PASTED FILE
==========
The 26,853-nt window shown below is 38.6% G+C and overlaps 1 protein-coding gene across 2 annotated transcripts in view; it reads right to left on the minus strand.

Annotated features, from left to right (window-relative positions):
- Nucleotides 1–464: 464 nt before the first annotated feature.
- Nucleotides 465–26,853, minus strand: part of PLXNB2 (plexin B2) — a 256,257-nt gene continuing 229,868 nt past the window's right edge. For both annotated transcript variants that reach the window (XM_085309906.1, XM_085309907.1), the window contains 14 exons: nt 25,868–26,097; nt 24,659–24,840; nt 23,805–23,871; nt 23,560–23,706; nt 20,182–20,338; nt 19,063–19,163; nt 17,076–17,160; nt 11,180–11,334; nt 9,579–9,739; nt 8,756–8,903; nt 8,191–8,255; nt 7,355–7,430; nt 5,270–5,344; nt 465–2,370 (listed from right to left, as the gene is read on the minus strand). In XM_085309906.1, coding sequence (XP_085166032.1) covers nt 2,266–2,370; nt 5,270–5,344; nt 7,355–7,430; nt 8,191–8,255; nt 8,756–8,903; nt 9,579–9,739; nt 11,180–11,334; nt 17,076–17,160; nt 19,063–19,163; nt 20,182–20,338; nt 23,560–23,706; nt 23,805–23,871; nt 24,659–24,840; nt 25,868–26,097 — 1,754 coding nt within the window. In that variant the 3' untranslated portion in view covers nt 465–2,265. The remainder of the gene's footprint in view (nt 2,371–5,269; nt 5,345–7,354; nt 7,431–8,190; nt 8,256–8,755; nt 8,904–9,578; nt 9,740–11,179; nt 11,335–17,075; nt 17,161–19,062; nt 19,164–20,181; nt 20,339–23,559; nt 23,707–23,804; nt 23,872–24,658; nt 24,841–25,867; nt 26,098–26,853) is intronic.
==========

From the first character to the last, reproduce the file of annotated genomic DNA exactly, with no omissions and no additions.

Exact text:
The 26,853-nt window shown below is 38.6% G+C and overlaps 1 protein-coding gene across 2 annotated transcripts in view; it reads right to left on the minus strand.

Annotated features, from left to right (window-relative positions):
- Nucleotides 1–464: 464 nt before the first annotated feature.
- Nucleotides 465–26,853, minus strand: part of PLXNB2 (plexin B2) — a 256,257-nt gene continuing 229,868 nt past the window's right edge. For both annotated transcript variants that reach the window (XM_085309906.1, XM_085309907.1), the window contains 14 exons: nt 25,868–26,097; nt 24,659–24,840; nt 23,805–23,871; nt 23,560–23,706; nt 20,182–20,338; nt 19,063–19,163; nt 17,076–17,160; nt 11,180–11,334; nt 9,579–9,739; nt 8,756–8,903; nt 8,191–8,255; nt 7,355–7,430; nt 5,270–5,344; nt 465–2,370 (listed from right to left, as the gene is read on the minus strand). In XM_085309906.1, coding sequence (XP_085166032.1) covers nt 2,266–2,370; nt 5,270–5,344; nt 7,355–7,430; nt 8,191–8,255; nt 8,756–8,903; nt 9,579–9,739; nt 11,180–11,334; nt 17,076–17,160; nt 19,063–19,163; nt 20,182–20,338; nt 23,560–23,706; nt 23,805–23,871; nt 24,659–24,840; nt 25,868–26,097 — 1,754 coding nt within the window. In that variant the 3' untranslated portion in view covers nt 465–2,265. The remainder of the gene's footprint in view (nt 2,371–5,269; nt 5,345–7,354; nt 7,431–8,190; nt 8,256–8,755; nt 8,904–9,578; nt 9,740–11,179; nt 11,335–17,075; nt 17,161–19,062; nt 19,164–20,181; nt 20,339–23,559; nt 23,707–23,804; nt 23,872–24,658; nt 24,841–25,867; nt 26,098–26,853) is intronic.